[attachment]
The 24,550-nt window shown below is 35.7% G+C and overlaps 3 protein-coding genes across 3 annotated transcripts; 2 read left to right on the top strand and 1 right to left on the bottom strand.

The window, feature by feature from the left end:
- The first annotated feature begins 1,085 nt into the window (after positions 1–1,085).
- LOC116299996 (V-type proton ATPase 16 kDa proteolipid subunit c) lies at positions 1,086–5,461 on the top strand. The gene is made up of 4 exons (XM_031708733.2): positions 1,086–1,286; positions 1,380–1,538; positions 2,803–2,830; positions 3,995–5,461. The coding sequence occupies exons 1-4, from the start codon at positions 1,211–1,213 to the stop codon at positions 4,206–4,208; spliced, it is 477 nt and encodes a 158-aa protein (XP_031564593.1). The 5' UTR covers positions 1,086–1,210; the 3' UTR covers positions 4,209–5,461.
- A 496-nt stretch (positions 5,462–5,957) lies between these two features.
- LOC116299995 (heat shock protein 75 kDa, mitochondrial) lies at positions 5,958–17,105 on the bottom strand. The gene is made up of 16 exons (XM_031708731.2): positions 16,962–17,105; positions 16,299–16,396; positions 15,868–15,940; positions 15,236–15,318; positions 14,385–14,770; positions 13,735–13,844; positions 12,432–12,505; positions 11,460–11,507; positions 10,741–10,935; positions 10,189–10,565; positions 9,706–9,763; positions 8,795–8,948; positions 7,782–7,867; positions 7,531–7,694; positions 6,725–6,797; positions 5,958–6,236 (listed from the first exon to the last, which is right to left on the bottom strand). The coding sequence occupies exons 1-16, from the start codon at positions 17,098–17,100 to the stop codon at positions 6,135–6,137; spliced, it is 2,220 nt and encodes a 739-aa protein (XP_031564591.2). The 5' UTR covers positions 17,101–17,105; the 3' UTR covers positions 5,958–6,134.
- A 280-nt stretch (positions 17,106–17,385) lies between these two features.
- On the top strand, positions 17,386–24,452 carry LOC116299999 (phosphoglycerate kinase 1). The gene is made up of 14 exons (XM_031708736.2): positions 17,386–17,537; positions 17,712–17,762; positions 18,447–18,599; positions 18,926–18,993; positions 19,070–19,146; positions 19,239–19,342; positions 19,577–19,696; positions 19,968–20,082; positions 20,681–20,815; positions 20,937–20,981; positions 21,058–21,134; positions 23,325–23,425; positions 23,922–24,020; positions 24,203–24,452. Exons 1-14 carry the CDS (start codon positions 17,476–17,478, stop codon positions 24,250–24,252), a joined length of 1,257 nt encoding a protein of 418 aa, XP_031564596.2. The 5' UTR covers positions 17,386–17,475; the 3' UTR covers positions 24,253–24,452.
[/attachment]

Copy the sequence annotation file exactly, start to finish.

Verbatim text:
The 24,550-nt window shown below is 35.7% G+C and overlaps 3 protein-coding genes across 3 annotated transcripts; 2 read left to right on the top strand and 1 right to left on the bottom strand.

The window, feature by feature from the left end:
- The first annotated feature begins 1,085 nt into the window (after positions 1–1,085).
- LOC116299996 (V-type proton ATPase 16 kDa proteolipid subunit c) lies at positions 1,086–5,461 on the top strand. The gene is made up of 4 exons (XM_031708733.2): positions 1,086–1,286; positions 1,380–1,538; positions 2,803–2,830; positions 3,995–5,461. The coding sequence occupies exons 1-4, from the start codon at positions 1,211–1,213 to the stop codon at positions 4,206–4,208; spliced, it is 477 nt and encodes a 158-aa protein (XP_031564593.1). The 5' UTR covers positions 1,086–1,210; the 3' UTR covers positions 4,209–5,461.
- A 496-nt stretch (positions 5,462–5,957) lies between these two features.
- LOC116299995 (heat shock protein 75 kDa, mitochondrial) lies at positions 5,958–17,105 on the bottom strand. The gene is made up of 16 exons (XM_031708731.2): positions 16,962–17,105; positions 16,299–16,396; positions 15,868–15,940; positions 15,236–15,318; positions 14,385–14,770; positions 13,735–13,844; positions 12,432–12,505; positions 11,460–11,507; positions 10,741–10,935; positions 10,189–10,565; positions 9,706–9,763; positions 8,795–8,948; positions 7,782–7,867; positions 7,531–7,694; positions 6,725–6,797; positions 5,958–6,236 (listed from the first exon to the last, which is right to left on the bottom strand). The coding sequence occupies exons 1-16, from the start codon at positions 17,098–17,100 to the stop codon at positions 6,135–6,137; spliced, it is 2,220 nt and encodes a 739-aa protein (XP_031564591.2). The 5' UTR covers positions 17,101–17,105; the 3' UTR covers positions 5,958–6,134.
- A 280-nt stretch (positions 17,106–17,385) lies between these two features.
- On the top strand, positions 17,386–24,452 carry LOC116299999 (phosphoglycerate kinase 1). The gene is made up of 14 exons (XM_031708736.2): positions 17,386–17,537; positions 17,712–17,762; positions 18,447–18,599; positions 18,926–18,993; positions 19,070–19,146; positions 19,239–19,342; positions 19,577–19,696; positions 19,968–20,082; positions 20,681–20,815; positions 20,937–20,981; positions 21,058–21,134; positions 23,325–23,425; positions 23,922–24,020; positions 24,203–24,452. Exons 1-14 carry the CDS (start codon positions 17,476–17,478, stop codon positions 24,250–24,252), a joined length of 1,257 nt encoding a protein of 418 aa, XP_031564596.2. The 5' UTR covers positions 17,386–17,475; the 3' UTR covers positions 24,253–24,452.